Conservative defense analysts and GOP legislative leaders are raising alarms over the pressures that
Ready, aim, spin: As they leave for a yearlong tour in
Packing every desk in a high-ceiling classroom, and so close to shipping out that most already wore desert camouflage, they got a PowerPoint slide show from Master Sgt. Pam Smith of the Corps public affairs office. She also gave them plastic cards listing talking points on one side and basic guidelines and tips for interviews on the other.
Tailored to fit: As the U.S. military approaches nearly two years in the Iraq conflict, media training for soldiers going into the war zone has been stepped up, becoming mandatory for Army troops since October, E&P has learned.
"Talking point" cards for military personnel, meanwhile, are being updated regularly as the war progresses -- often as much as once a week -- to keep up with the conflict's changing issues and the proximity of embedded reporters. Among the current talking points: "We are a values-based, people-focused team that strives to uphold the dignity and respect of all."
"As situations happen, you will have ever-changing talking points, as much as every week," said Capt. Jeff Landis, a Marine Corps public-affairs spokesman. "They are tailored to the situation."
Fast learners across the puddle: A court-martial jury viewed photos of what prosecutors called ''shocking and appalling'' mistreatment of Iraqis as three British soldiers went on trial Tuesday for the alleged abuse.
Photos taken in May 2003 by British soldiers showed a bound Iraqi being dangled over a loading dock by a forklift, another being subjected to a simulated kick, and both Iraqis stripped and simulating sexual acts together.
Seymour Hersh: George W. Bush’s reëlection was not his only victory last fall. The President and his national-security advisers have consolidated control over the military and intelligence communities’ strategic analyses and covert operations to a degree unmatched since the rise of the post-Second World War national-security state. Bush has an aggressive and ambitious agenda for using that control—against the mullahs in
“This is a war against terrorism, and
Opinion: According to a Bush interview with The Washington Post, if you have a problem with the war in
"We had an accountability moment, and that's called the 2004 elections," Bush said. "The American people listened to different assessments made about what was taking place in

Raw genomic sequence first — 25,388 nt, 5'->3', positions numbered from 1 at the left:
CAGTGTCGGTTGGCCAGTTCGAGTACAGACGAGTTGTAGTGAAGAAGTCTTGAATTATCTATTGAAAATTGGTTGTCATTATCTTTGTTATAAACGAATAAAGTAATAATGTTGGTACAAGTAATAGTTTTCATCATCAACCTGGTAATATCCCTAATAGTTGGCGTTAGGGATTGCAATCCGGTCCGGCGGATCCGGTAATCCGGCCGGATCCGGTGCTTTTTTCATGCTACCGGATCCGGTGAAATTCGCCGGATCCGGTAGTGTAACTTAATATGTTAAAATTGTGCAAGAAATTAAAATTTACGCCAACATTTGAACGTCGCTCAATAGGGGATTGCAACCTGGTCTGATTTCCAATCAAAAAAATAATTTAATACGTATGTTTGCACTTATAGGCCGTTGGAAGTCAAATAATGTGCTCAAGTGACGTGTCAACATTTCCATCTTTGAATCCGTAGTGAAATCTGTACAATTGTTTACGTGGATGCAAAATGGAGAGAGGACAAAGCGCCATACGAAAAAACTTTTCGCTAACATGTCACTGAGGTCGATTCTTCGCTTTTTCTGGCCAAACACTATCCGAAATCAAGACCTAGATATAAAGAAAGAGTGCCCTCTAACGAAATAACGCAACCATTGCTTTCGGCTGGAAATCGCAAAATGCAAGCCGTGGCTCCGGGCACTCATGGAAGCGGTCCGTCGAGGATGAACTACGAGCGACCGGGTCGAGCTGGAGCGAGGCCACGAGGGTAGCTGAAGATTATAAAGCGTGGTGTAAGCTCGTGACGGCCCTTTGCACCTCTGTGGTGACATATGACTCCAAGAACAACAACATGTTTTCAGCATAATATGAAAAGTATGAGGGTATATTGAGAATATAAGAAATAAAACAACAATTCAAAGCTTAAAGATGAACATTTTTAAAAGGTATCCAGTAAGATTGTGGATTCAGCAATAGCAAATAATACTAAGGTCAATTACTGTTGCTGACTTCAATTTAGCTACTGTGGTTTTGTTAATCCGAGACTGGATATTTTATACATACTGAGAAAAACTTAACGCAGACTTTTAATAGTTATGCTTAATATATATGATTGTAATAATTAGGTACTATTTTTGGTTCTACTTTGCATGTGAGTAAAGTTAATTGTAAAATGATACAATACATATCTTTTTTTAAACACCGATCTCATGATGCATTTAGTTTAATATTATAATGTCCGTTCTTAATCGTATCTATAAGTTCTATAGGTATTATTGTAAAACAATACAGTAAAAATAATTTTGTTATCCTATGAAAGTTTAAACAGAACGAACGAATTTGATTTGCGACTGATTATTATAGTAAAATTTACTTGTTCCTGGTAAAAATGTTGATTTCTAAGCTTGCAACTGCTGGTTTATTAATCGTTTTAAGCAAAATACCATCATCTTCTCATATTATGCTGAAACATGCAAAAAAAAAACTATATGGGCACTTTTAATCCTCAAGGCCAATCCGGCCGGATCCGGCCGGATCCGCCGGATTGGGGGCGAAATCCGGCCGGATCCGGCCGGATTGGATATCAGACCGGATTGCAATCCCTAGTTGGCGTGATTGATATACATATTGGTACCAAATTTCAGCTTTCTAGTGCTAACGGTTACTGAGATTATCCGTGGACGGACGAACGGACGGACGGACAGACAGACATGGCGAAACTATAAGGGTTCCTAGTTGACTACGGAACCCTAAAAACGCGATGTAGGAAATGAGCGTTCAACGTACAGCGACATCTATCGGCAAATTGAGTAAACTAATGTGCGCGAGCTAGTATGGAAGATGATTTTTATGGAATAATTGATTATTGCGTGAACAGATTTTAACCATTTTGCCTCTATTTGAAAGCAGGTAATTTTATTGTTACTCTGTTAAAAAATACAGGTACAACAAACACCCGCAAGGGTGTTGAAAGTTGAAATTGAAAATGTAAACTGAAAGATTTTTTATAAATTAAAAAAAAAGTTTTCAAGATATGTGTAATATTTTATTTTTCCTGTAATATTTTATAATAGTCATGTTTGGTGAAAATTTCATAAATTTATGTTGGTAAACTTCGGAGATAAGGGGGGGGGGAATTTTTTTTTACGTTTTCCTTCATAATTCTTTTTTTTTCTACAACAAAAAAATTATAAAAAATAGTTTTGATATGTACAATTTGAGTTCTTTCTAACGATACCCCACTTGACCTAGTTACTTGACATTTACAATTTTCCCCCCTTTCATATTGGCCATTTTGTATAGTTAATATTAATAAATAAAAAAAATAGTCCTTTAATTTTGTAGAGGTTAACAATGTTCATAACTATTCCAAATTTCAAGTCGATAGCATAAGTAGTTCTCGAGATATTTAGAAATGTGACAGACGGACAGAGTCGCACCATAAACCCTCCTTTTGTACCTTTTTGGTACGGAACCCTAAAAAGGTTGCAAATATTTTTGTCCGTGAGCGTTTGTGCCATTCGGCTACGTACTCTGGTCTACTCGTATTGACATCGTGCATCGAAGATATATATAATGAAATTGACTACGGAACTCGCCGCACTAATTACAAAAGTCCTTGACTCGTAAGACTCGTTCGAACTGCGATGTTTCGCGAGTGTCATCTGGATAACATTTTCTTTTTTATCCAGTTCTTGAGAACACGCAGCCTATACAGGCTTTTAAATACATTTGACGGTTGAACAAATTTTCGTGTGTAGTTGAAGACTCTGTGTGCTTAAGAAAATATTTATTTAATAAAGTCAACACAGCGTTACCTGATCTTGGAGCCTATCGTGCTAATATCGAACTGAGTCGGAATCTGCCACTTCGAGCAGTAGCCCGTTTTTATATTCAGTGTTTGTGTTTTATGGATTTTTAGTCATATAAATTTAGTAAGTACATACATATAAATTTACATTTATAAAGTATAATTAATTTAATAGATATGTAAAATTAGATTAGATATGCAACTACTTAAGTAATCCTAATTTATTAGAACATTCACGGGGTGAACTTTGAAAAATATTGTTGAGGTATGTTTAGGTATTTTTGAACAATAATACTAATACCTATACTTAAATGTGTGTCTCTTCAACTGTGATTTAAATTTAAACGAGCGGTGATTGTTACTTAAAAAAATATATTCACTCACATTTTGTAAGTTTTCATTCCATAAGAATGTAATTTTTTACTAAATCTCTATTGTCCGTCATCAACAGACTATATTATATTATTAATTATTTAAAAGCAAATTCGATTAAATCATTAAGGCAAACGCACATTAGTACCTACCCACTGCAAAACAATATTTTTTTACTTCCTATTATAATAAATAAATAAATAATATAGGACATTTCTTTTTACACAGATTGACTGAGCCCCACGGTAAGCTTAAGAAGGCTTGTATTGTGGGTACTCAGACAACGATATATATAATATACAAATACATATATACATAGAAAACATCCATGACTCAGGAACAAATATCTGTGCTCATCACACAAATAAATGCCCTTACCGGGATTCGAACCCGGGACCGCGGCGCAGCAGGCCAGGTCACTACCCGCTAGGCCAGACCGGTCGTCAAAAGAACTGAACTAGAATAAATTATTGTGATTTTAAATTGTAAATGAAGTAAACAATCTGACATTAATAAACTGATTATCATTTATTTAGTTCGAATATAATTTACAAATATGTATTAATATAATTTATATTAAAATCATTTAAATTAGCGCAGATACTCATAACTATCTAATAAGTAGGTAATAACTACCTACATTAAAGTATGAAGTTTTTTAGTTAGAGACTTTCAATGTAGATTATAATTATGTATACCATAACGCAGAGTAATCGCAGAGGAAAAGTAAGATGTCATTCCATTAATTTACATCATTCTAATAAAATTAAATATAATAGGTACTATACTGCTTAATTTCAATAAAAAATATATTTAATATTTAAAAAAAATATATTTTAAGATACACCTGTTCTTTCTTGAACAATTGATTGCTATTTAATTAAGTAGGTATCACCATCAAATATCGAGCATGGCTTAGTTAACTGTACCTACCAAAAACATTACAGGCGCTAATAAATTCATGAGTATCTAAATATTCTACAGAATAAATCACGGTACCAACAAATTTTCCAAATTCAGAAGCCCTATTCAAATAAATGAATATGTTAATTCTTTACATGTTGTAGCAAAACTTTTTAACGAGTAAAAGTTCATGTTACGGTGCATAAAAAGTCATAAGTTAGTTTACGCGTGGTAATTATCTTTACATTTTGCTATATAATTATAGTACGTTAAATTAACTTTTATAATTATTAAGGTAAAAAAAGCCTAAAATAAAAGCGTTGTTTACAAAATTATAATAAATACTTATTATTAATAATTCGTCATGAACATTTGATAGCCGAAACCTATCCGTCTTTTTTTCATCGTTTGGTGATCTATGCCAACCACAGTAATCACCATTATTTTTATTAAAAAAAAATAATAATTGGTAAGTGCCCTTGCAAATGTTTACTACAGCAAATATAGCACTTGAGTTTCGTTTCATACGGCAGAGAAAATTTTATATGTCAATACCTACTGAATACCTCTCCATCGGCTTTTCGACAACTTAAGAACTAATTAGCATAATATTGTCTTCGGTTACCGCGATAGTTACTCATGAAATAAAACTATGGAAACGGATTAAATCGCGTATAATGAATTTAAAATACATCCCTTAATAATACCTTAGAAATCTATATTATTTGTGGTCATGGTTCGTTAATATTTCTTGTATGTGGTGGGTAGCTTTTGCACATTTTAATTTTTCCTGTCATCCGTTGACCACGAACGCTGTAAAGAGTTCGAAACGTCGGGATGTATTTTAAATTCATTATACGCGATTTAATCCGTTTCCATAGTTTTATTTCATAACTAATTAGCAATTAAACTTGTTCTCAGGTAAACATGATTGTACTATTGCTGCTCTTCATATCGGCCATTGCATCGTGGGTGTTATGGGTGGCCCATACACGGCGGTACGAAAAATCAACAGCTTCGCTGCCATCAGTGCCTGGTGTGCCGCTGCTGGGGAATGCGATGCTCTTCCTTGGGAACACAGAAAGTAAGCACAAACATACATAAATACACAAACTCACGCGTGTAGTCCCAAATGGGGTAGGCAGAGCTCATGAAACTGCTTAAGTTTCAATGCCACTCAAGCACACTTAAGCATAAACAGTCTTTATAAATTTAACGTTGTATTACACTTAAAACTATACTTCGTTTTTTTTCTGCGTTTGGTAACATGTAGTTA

And that's Bush's best tack for his massive blunder: put it back on you. If you voted for Bush, it's your war, too. I suppose timing is everything. Had the White House fully acknowledged what it did last week back in November -- if Bush's "accountability moment" came after, not before, that moment of truth -- would you have still voted for Bush?
Editorial: After a costly and painstaking two-year effort by a team of 1,500 military and intelligence specialists, the United States recently shut down its search without finding even one stockpile of chemical, biological or nuclear weapons. Charles Duelfer, the chief
The unmistakable conclusion is that the United Nations weapons inspections that Bush derided as ineffective were working precisely as intended. If the administration had given inspectors the time that other members of the Security Council said they needed, that reality might have become evident and the war - and all the chaos, uncertainty and death that it has wrought - might have been averted.
Opinion: But as appalled as I am by Bush's willful misreading of history, I'm even more upset by his hypocrisy. He seems determined to destroy the very foundations of American democracy that he insists are our bulwark against our enemies and the cause of our enemies' hatred of us. He launched a preemptive war against
Editorial: The good news from
The bad news, as usual, outweighed the good, as
Local story: Blairstown, NJ, soldier killed in Humvee crash in
Local story: Bronx, NY, soldier killed in shooting accident in
Local story: Queens, NY, soldier killed in
Local story: Cortez, CO, soldier killed in Ramadi bombing.
Local story: Pineville, LA, soldier killed in